Madeline McCord played professional basketball in the 1940s, alternated child-rearing duties with her husband while pursuing three degrees in the 1950s and 1960s, and was a union leader in the 1980s. She grew up long before the women’s liberation movement but inculcated in her children from an early age that men were no better than women, they recalled.
“She was like a pioneer for women’s rights,” said son Richard J. McCord, a Glen Cove City Court judge.
Madeline McCord, of Glen Cove, died Nov. 16 at age 88 from complications of surgery to place stents in her arteries, family members said.
The daughter of Italian immigrants, McCord was born in the Bronx as Madeline A. DeBellis on April 21, 1929, and grew up in the Bronx and Queens. She married William J. McCord in 1950.
McCord played on the professional women’s basketball team for what is now known as AXA Equitable Life Insurance Company in the late 1940s, when there were leagues of corporate teams, her son said. It was part of a lifelong love of sports and exercise.
She taught physical education and health in Glen Cove City Schools for more than four decades, until her retirement in 1993. At night, after teaching, she attended classes to earn two bachelor’s — one in education from LIU Brooklyn, the other in health from Queens College — and a master’s in special education from New York University.
It took nearly 20 years of long days teaching and then studying to earn the degrees, but she never gave up, said daughter Maureen Riebel, of Boerne, Texas, where McCord spent winters in her later years.
“When she got something in her mind, she just went forward with it,” she said. “She was a very determined individual.”
McCord became president of the Glen Cove Teachers Association in the early 1980s, when Glen Cove had among the lowest teacher salaries on Long Island, said Marian Connolly, who served as union vice president at the time.
“We worked to bring it up to the middle,” said Connolly, a friend of McCord.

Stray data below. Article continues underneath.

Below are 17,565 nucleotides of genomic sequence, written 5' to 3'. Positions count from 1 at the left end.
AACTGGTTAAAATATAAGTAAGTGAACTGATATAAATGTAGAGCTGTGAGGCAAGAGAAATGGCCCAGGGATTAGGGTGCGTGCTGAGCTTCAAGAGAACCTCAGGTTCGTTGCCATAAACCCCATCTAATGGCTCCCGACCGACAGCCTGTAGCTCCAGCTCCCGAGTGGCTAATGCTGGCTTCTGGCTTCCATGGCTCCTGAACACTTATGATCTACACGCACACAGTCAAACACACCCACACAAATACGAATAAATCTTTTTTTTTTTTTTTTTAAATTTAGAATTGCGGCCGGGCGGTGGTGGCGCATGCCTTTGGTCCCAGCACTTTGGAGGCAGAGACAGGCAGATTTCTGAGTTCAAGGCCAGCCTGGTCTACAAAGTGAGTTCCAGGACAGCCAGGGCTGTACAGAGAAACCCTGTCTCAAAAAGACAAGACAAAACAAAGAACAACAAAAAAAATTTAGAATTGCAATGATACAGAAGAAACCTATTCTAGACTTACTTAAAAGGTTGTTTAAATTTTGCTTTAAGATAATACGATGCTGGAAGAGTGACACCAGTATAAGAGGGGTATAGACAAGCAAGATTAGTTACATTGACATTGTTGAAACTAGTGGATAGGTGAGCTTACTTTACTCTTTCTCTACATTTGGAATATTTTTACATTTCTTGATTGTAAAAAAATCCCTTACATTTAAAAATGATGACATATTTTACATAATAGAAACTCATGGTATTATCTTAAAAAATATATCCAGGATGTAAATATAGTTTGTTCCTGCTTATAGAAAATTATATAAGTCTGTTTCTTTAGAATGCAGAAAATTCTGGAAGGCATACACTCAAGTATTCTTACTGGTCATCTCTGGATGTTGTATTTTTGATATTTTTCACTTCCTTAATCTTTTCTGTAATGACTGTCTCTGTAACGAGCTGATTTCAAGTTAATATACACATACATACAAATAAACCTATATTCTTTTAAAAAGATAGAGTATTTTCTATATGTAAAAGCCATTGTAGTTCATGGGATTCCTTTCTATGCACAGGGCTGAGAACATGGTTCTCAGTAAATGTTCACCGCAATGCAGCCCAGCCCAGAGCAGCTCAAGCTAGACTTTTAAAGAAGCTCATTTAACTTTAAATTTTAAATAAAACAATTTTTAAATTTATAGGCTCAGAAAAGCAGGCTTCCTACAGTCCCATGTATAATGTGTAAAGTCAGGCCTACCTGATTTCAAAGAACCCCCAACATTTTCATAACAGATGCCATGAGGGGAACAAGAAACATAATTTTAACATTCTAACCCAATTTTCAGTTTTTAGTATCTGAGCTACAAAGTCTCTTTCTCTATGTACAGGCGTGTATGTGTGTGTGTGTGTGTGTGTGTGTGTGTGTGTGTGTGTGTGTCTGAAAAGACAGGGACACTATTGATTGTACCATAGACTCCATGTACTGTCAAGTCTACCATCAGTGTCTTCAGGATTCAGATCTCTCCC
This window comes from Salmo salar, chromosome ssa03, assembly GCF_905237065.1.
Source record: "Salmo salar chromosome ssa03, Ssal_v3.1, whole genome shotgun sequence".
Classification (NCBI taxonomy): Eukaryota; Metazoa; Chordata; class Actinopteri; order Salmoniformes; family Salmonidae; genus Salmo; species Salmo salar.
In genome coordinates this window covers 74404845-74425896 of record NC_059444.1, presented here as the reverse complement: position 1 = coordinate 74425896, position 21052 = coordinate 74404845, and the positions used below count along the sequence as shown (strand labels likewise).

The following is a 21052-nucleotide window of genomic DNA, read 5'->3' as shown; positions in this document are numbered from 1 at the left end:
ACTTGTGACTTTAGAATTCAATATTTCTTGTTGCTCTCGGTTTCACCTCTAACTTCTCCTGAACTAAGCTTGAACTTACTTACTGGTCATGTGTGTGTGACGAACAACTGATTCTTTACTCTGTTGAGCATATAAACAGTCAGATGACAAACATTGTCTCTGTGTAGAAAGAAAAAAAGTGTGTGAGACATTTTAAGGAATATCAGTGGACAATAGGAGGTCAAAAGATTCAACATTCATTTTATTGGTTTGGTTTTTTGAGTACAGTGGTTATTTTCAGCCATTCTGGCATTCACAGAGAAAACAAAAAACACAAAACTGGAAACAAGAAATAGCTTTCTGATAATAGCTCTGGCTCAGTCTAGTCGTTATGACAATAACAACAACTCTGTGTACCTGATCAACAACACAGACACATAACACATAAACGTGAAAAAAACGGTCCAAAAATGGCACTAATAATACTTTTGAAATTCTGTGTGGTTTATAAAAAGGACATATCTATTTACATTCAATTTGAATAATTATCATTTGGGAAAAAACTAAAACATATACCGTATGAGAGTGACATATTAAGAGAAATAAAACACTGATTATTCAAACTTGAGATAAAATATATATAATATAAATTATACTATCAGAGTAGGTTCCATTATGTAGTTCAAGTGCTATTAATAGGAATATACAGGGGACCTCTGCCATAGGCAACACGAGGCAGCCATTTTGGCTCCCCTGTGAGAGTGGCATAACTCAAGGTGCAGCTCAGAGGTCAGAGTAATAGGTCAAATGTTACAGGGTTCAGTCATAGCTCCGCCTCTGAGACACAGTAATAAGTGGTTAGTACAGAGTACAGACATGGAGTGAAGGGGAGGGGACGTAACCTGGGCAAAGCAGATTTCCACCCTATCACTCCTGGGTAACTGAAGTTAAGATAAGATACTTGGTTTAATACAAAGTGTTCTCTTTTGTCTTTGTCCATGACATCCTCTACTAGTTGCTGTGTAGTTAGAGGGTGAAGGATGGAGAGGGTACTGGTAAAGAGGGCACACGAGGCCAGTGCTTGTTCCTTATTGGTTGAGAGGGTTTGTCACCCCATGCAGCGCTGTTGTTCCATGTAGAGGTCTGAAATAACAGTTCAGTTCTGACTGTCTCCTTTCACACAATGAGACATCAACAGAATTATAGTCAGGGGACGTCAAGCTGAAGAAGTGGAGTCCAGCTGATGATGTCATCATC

The union never went on strike under McCord, but, to pressure the Board of Education and raise community awareness, members picketed outside schools before classes began and in front of board members’ homes, and once wore black armbands at parent-teacher conferences, Connolly said.
McCord was an effective leader, she said.
“Madeline would call a [union] meeting and she’d get up there and she’d jump up on the table and she’d say, ‘We’re not going to take this anymore. We’re going to bring our salary schedule up to where it should be,’ ” Connolly recalled.
McCord also served as a Republican Party committeewoman and was active in Sons of Italy in America Loggia Glen Cove No. 1016.
After Sons of Italy meetings, “we’d sit around with a bowl of pasta and talk about old times, about our Italian heritage,” said Joseph Gallo, immediate past president of Loggia 1016.
McCord’s husband died in 1986. In addition to son Richard and daughter Maureen, she is survived by son William McCord, of upstate Hopewell Junction, seven grandchildren and 12 great-grandchildren.
Visitation was Monday and Tuesday at Dodge-Thomas Funeral Home in Glen Cove. The funeral was Wednesday at St. Patrick’s Catholic Church in Glen Cove and interment was at Cemetery of the Holy Rood in Westbury.
Correction: An earlier version of this story had an incorrect surname for a surviving son. He is William McCord.